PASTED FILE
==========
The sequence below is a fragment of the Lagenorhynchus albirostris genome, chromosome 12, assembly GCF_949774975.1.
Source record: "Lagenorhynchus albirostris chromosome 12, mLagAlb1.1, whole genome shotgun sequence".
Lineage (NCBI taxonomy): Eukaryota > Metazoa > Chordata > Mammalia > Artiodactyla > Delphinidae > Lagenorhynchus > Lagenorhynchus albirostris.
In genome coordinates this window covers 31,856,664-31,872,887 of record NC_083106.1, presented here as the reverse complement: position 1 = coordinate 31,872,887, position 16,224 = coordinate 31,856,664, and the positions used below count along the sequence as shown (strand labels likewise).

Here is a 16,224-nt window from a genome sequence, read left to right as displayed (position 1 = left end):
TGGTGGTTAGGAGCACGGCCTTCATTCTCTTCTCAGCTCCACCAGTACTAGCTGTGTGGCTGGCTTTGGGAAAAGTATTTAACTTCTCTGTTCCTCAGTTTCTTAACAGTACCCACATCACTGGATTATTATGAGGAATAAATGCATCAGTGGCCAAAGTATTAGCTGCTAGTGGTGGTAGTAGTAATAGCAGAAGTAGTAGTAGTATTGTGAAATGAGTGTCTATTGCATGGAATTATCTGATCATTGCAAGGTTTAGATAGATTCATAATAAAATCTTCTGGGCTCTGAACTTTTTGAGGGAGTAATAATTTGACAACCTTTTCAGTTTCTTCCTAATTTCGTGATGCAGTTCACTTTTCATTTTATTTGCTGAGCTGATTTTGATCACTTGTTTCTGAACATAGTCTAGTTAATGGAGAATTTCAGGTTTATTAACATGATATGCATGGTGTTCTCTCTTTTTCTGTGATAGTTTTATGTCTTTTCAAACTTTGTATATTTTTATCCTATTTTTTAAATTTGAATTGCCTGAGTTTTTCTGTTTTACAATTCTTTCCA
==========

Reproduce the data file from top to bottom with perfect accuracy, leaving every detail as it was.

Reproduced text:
The sequence below is a fragment of the Lagenorhynchus albirostris genome, chromosome 12, assembly GCF_949774975.1.
Source record: "Lagenorhynchus albirostris chromosome 12, mLagAlb1.1, whole genome shotgun sequence".
Lineage (NCBI taxonomy): Eukaryota > Metazoa > Chordata > Mammalia > Artiodactyla > Delphinidae > Lagenorhynchus > Lagenorhynchus albirostris.
In genome coordinates this window covers 31,856,664-31,872,887 of record NC_083106.1, presented here as the reverse complement: position 1 = coordinate 31,872,887, position 16,224 = coordinate 31,856,664, and the positions used below count along the sequence as shown (strand labels likewise).

Here is a 16,224-nt window from a genome sequence, read left to right as displayed (position 1 = left end):
TGGTGGTTAGGAGCACGGCCTTCATTCTCTTCTCAGCTCCACCAGTACTAGCTGTGTGGCTGGCTTTGGGAAAAGTATTTAACTTCTCTGTTCCTCAGTTTCTTAACAGTACCCACATCACTGGATTATTATGAGGAATAAATGCATCAGTGGCCAAAGTATTAGCTGCTAGTGGTGGTAGTAGTAATAGCAGAAGTAGTAGTAGTATTGTGAAATGAGTGTCTATTGCATGGAATTATCTGATCATTGCAAGGTTTAGATAGATTCATAATAAAATCTTCTGGGCTCTGAACTTTTTGAGGGAGTAATAATTTGACAACCTTTTCAGTTTCTTCCTAATTTCGTGATGCAGTTCACTTTTCATTTTATTTGCTGAGCTGATTTTGATCACTTGTTTCTGAACATAGTCTAGTTAATGGAGAATTTCAGGTTTATTAACATGATATGCATGGTGTTCTCTCTTTTTCTGTGATAGTTTTATGTCTTTTCAAACTTTGTATATTTTTATCCTATTTTTTAAATTTGAATTGCCTGAGTTTTTCTGTTTTACAATTCTTTCCA